Pro-Gbagbo forces in Côte d'Ivoire inform UN of their intention to stop fighting
|Publisher||UN News Service|
|Publication Date||5 April 2011|
|Cite as||UN News Service, Pro-Gbagbo forces in Côte d'Ivoire inform UN of their intention to stop fighting, 5 April 2011, available at: http://www.refworld.org/docid/4d9eaea95.html [accessed 24 July 2014]|
|Disclaimer||This is not a UNHCR publication. UNHCR is not responsible for, nor does it necessarily endorse, its content. Any views expressed are solely those of the author or publisher and do not necessarily reflect those of UNHCR, the United Nations or its Member States.|
The United Nations peacekeeping mission in Côte d'Ivoire reported today that it has received telephone calls from the heads of forces loyal to former leader Laurent Gbagbo stating that their soldiers have been instructed to stop fighting and hand in their weapons to the UN.
The UN Operation in Côte d'Ivoire (UNOCI) said the calls came from General Philippe Mangou, the chief-of-staff of the Defence and Security Forces, General Thiape Kassarate Edouard, the commander of the National Gendarmerie and General Bruno Dogbo Blé, the commander of the Republican Guard.
Troops loyal to Mr. Gbagbo, the former president who refused to step down after losing the election in November to opposition leader Alassane Ouattara, have been engaged in fierce fighting with forces loyal to Mr. Ouattara, who have in recent weeks stepped up their offensive to force the ex-leader out of power. Mr. Ouattara is the internationally recognised President of Côte d'Ivoire.
"UNOCI has given orders to its troops to receive arms wherever they are handed in and to offer protection to disarmed FDSCI [Defence and Security Forces of Côte d'Ivoire] elements, including the Special Forces," the UN mission said in a press release.
Meanwhile, the UN Office for the Coordination of Humanitarian Affairs (OCHA) reported that the situation in Abidjan, the West African country's commercial capital and the scene of the some fiercest fighting over the past week, is alarming.
Most of the hospitals are not functioning and ambulances have been fired on when they tried to enter the city, according to OCHA.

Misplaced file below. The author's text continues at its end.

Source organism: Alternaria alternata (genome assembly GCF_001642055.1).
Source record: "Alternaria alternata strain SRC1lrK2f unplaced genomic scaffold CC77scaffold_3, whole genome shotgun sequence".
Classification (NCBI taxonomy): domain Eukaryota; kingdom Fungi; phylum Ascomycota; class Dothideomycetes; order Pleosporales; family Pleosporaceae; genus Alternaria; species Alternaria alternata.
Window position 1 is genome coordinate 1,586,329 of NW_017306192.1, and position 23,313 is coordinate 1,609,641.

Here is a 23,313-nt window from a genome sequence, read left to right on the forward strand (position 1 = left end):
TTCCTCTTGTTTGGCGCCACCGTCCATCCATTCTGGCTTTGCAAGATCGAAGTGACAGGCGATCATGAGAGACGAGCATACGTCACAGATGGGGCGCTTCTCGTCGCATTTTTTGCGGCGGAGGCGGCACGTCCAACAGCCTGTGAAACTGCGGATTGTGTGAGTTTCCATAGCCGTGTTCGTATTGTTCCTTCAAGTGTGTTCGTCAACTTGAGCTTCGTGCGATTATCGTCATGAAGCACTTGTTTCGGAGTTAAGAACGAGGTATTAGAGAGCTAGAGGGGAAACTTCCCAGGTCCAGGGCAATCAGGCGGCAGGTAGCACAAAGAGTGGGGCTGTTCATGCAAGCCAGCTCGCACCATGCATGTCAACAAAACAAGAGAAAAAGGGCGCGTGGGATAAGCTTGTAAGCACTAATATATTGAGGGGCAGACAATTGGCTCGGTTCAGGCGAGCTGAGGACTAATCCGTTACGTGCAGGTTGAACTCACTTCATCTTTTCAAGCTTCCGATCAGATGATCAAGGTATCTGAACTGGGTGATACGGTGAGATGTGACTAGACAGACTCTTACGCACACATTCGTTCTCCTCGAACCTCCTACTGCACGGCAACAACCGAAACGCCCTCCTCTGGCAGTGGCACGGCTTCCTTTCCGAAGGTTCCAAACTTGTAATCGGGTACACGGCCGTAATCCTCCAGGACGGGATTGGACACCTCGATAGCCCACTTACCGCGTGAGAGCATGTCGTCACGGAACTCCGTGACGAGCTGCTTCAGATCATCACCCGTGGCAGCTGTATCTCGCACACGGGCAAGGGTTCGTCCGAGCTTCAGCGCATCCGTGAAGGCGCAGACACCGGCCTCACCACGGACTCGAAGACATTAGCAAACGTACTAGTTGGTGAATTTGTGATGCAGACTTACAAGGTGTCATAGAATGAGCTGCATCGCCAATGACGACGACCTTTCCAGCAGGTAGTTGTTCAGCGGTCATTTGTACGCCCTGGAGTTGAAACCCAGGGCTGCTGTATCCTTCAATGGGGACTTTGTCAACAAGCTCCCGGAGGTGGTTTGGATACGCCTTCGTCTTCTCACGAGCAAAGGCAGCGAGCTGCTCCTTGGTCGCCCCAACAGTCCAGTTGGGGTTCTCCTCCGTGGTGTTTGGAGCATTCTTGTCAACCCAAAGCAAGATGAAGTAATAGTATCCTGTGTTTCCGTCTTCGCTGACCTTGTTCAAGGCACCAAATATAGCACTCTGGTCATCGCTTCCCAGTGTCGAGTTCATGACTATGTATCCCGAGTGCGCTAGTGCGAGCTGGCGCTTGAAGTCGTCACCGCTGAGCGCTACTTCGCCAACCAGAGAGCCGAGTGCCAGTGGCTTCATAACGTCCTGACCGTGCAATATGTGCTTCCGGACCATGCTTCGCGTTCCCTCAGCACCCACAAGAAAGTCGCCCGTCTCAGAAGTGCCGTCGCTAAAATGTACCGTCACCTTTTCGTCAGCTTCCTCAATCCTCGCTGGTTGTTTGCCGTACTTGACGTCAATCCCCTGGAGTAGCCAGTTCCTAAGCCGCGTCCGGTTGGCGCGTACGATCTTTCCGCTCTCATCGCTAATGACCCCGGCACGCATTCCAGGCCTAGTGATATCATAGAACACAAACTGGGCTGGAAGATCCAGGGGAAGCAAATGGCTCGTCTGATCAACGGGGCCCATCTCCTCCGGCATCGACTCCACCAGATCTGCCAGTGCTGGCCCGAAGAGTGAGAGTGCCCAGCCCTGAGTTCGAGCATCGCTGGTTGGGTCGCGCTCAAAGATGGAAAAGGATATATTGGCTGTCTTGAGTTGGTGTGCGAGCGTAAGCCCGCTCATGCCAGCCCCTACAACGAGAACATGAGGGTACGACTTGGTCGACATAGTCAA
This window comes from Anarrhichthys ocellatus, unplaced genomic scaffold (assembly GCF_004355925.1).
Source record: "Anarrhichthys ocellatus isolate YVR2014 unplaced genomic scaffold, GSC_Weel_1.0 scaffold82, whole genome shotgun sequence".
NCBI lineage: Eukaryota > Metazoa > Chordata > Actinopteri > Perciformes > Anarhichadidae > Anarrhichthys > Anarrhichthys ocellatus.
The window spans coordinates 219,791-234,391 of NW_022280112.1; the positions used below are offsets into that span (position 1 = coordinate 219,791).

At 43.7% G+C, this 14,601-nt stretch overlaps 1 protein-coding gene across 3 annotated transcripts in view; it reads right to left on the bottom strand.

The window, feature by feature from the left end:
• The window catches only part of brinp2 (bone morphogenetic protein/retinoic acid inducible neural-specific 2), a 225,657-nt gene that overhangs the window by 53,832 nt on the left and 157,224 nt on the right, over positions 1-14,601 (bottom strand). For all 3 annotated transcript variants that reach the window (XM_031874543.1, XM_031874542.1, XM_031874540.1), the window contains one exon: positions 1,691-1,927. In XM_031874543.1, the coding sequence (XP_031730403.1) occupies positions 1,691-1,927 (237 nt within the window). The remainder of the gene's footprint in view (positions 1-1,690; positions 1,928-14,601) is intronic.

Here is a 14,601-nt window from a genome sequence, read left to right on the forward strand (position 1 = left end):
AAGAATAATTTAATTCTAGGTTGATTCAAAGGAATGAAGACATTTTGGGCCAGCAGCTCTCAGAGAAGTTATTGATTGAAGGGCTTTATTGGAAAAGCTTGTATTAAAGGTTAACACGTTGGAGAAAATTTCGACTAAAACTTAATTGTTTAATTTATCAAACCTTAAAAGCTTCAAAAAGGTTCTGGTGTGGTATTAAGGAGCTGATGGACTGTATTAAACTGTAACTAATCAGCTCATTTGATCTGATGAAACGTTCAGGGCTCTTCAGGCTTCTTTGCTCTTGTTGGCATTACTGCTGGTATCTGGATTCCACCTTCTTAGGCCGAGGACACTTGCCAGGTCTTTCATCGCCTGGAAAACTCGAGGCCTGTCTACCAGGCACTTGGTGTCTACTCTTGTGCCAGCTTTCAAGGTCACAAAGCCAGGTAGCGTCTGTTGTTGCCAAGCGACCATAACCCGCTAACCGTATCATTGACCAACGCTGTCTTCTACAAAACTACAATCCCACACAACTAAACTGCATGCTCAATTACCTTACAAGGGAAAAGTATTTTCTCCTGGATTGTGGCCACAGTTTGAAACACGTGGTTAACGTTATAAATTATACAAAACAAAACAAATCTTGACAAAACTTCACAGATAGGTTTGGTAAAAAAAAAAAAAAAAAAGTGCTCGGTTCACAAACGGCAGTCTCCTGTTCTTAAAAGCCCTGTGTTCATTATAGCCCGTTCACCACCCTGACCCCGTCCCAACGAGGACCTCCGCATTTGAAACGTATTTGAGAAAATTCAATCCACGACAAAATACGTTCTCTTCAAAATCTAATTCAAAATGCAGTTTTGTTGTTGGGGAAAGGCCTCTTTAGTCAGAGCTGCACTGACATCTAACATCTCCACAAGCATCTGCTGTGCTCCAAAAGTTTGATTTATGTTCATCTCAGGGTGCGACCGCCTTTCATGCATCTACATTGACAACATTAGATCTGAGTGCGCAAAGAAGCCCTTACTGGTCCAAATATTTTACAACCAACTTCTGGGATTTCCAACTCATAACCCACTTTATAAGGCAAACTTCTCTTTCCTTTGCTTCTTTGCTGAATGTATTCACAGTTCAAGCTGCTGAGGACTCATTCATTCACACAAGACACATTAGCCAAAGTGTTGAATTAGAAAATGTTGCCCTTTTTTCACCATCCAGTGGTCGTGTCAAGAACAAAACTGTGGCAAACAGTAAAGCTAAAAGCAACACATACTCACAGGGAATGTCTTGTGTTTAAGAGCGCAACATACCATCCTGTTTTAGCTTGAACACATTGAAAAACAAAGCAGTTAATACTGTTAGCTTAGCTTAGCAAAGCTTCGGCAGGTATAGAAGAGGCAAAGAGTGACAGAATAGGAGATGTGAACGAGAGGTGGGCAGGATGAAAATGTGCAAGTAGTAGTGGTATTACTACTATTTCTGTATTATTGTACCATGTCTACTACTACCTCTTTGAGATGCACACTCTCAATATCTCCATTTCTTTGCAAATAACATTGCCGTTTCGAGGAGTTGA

Valerie Amos, the UN Under-Secretary for Humanitarian Affairs, who is visiting Côte d'Ivoire, reported that internally displaced persons (IDPs) in the western town of Duékoué, the scene of an alleged massacre of civilians last week, were "fearful and traumatized."
Ms. Amos, who is also the UN Emergency Relief Coordinator and head of OCHA, stressed the need for physical protection for those affected and the distribution of sufficient humanitarian aid. Access to many civilians in need has, however, been severely restricted or completely cut off since mid-February when the fighting intensified, according to OCHA.
The Emergency Relief Coordinator was accompanied on the visit to Duékoué yesterday by the Assistant Secretary-General for Human Rights, Ivan Simonovic, who went to the town to look into the mass killings that allegedly took place last Wednesday.
The UN Children's Fund (UNICEF) voiced alarm over the impact of the violence in Côte d'Ivoire on children.
"We are especially troubled by reports that children are among the victims of a mass killing there," said Anthony Lake, the UNICEF Executive Director. "And children continue to be recruited by armed forces on all sides of the conflict a grave violation of their rights which jeopardizes not only their future but also the chances for achieving sustainable peace in Cote d'Ivoire."
"We fear outbreaks of disease if we and other agencies cannot reach the thousands of internally displaced families," added Mr. Lake.
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